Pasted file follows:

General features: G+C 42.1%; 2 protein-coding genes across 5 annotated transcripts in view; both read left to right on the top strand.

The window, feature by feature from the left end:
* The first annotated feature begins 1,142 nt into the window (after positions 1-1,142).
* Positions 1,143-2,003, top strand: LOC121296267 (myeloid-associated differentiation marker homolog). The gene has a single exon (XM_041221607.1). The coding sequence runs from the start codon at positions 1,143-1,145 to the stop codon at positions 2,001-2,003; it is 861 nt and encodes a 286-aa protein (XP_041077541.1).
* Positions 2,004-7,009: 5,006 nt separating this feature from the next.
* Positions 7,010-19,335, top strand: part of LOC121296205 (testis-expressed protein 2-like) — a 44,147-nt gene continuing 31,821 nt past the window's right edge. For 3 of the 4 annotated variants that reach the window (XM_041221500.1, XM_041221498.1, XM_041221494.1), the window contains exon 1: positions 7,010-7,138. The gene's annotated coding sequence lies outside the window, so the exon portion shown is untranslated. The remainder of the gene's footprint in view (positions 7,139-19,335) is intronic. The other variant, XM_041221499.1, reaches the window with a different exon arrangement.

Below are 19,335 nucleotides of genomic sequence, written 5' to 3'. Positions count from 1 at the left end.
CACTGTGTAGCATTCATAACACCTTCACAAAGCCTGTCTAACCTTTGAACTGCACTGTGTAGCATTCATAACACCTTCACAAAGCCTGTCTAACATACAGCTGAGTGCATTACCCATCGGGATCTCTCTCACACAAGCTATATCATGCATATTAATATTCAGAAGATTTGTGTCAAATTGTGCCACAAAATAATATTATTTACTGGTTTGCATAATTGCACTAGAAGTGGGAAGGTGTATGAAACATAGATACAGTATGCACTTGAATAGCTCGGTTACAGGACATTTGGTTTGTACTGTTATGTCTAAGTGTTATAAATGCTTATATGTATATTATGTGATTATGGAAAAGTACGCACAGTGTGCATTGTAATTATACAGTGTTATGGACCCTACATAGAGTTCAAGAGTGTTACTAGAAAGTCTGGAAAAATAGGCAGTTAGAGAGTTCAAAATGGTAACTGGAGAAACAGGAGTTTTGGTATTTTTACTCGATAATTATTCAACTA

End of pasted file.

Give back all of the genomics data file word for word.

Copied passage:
General features: G+C 42.1%; 2 protein-coding genes across 5 annotated transcripts in view; both read left to right on the top strand.

The window, feature by feature from the left end:
* The first annotated feature begins 1,142 nt into the window (after positions 1-1,142).
* Positions 1,143-2,003, top strand: LOC121296267 (myeloid-associated differentiation marker homolog). The gene has a single exon (XM_041221607.1). The coding sequence runs from the start codon at positions 1,143-1,145 to the stop codon at positions 2,001-2,003; it is 861 nt and encodes a 286-aa protein (XP_041077541.1).
* Positions 2,004-7,009: 5,006 nt separating this feature from the next.
* Positions 7,010-19,335, top strand: part of LOC121296205 (testis-expressed protein 2-like) — a 44,147-nt gene continuing 31,821 nt past the window's right edge. For 3 of the 4 annotated variants that reach the window (XM_041221500.1, XM_041221498.1, XM_041221494.1), the window contains exon 1: positions 7,010-7,138. The gene's annotated coding sequence lies outside the window, so the exon portion shown is untranslated. The remainder of the gene's footprint in view (positions 7,139-19,335) is intronic. The other variant, XM_041221499.1, reaches the window with a different exon arrangement.

Below are 19,335 nucleotides of genomic sequence, written 5' to 3'. Positions count from 1 at the left end.
CACTGTGTAGCATTCATAACACCTTCACAAAGCCTGTCTAACCTTTGAACTGCACTGTGTAGCATTCATAACACCTTCACAAAGCCTGTCTAACATACAGCTGAGTGCATTACCCATCGGGATCTCTCTCACACAAGCTATATCATGCATATTAATATTCAGAAGATTTGTGTCAAATTGTGCCACAAAATAATATTATTTACTGGTTTGCATAATTGCACTAGAAGTGGGAAGGTGTATGAAACATAGATACAGTATGCACTTGAATAGCTCGGTTACAGGACATTTGGTTTGTACTGTTATGTCTAAGTGTTATAAATGCTTATATGTATATTATGTGATTATGGAAAAGTACGCACAGTGTGCATTGTAATTATACAGTGTTATGGACCCTACATAGAGTTCAAGAGTGTTACTAGAAAGTCTGGAAAAATAGGCAGTTAGAGAGTTCAAAATGGTAACTGGAGAAACAGGAGTTTTGGTATTTTTACTCGATAATTATTCAACTA